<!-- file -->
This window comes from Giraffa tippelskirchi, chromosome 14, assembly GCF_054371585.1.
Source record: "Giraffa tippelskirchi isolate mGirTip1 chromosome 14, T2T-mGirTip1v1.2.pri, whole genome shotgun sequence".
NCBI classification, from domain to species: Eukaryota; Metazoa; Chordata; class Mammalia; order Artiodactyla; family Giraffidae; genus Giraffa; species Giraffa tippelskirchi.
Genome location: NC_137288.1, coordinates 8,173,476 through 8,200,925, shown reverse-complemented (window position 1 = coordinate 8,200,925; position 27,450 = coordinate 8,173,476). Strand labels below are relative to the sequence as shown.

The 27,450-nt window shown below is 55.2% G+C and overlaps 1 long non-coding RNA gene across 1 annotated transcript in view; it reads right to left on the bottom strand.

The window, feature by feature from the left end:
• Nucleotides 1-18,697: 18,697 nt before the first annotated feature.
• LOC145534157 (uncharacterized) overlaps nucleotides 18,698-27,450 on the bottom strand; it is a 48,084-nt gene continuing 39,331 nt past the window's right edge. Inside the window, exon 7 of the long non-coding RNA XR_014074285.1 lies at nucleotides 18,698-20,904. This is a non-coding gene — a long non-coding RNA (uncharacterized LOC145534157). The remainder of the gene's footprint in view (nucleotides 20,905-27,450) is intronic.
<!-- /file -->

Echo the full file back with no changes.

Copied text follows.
This window comes from Giraffa tippelskirchi, chromosome 14, assembly GCF_054371585.1.
Source record: "Giraffa tippelskirchi isolate mGirTip1 chromosome 14, T2T-mGirTip1v1.2.pri, whole genome shotgun sequence".
NCBI classification, from domain to species: Eukaryota; Metazoa; Chordata; class Mammalia; order Artiodactyla; family Giraffidae; genus Giraffa; species Giraffa tippelskirchi.
Genome location: NC_137288.1, coordinates 8,173,476 through 8,200,925, shown reverse-complemented (window position 1 = coordinate 8,200,925; position 27,450 = coordinate 8,173,476). Strand labels below are relative to the sequence as shown.

The 27,450-nt window shown below is 55.2% G+C and overlaps 1 long non-coding RNA gene across 1 annotated transcript in view; it reads right to left on the bottom strand.

The window, feature by feature from the left end:
• Nucleotides 1-18,697: 18,697 nt before the first annotated feature.
• LOC145534157 (uncharacterized) overlaps nucleotides 18,698-27,450 on the bottom strand; it is a 48,084-nt gene continuing 39,331 nt past the window's right edge. Inside the window, exon 7 of the long non-coding RNA XR_014074285.1 lies at nucleotides 18,698-20,904. This is a non-coding gene — a long non-coding RNA (uncharacterized LOC145534157). The remainder of the gene's footprint in view (nucleotides 20,905-27,450) is intronic.